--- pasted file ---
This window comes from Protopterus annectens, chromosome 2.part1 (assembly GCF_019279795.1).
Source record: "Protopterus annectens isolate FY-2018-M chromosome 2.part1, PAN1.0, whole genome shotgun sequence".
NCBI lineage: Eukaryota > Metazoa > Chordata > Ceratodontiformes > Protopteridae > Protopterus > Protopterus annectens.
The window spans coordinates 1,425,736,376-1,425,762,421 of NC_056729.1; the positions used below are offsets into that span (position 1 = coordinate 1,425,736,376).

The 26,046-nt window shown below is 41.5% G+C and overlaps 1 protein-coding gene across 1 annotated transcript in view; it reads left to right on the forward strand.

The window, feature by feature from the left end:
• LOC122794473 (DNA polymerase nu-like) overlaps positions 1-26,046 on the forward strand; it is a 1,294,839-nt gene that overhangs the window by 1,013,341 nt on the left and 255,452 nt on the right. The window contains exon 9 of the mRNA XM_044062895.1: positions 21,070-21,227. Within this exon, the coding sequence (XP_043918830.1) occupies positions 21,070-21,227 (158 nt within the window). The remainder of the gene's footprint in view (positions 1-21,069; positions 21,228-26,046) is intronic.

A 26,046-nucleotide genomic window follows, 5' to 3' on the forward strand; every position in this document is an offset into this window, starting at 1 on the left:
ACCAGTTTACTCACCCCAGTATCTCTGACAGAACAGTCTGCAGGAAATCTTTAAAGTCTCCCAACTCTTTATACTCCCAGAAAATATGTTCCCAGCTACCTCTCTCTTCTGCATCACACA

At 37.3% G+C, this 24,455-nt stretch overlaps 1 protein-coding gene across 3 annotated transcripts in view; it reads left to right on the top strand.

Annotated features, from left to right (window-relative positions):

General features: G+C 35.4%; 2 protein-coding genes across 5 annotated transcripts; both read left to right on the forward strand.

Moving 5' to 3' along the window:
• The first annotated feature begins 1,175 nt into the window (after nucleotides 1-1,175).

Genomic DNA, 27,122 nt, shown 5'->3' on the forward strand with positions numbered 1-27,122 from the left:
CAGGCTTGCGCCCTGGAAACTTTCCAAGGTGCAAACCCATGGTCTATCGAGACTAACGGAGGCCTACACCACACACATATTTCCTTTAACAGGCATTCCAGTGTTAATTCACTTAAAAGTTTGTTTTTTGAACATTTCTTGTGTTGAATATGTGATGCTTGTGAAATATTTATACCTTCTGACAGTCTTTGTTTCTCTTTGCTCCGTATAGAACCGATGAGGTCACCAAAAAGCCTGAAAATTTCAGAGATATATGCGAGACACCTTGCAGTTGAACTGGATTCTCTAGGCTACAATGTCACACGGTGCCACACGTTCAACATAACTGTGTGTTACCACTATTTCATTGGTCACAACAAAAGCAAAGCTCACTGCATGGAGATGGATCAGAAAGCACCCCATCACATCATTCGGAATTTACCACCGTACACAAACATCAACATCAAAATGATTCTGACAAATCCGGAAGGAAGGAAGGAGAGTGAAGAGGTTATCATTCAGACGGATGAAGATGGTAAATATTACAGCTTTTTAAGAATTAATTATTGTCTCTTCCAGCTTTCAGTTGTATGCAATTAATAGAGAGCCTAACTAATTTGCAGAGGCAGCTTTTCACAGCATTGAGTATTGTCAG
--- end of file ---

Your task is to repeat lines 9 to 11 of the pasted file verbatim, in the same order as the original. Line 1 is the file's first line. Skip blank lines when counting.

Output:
ACCAGTTTACTCACCCCAGTATCTCTGACAGAACAGTCTGCAGGAAATCTTTAAAGTCTCCCAACTCTTTATACTCCCAGAAAATATGTTCCCAGCTACCTCTCTCTTCTGCATCACACA

At 37.3% G+C, this 24,455-nt stretch overlaps 1 protein-coding gene across 3 annotated transcripts in view; it reads left to right on the top strand.

Annotated features, from left to right (window-relative positions):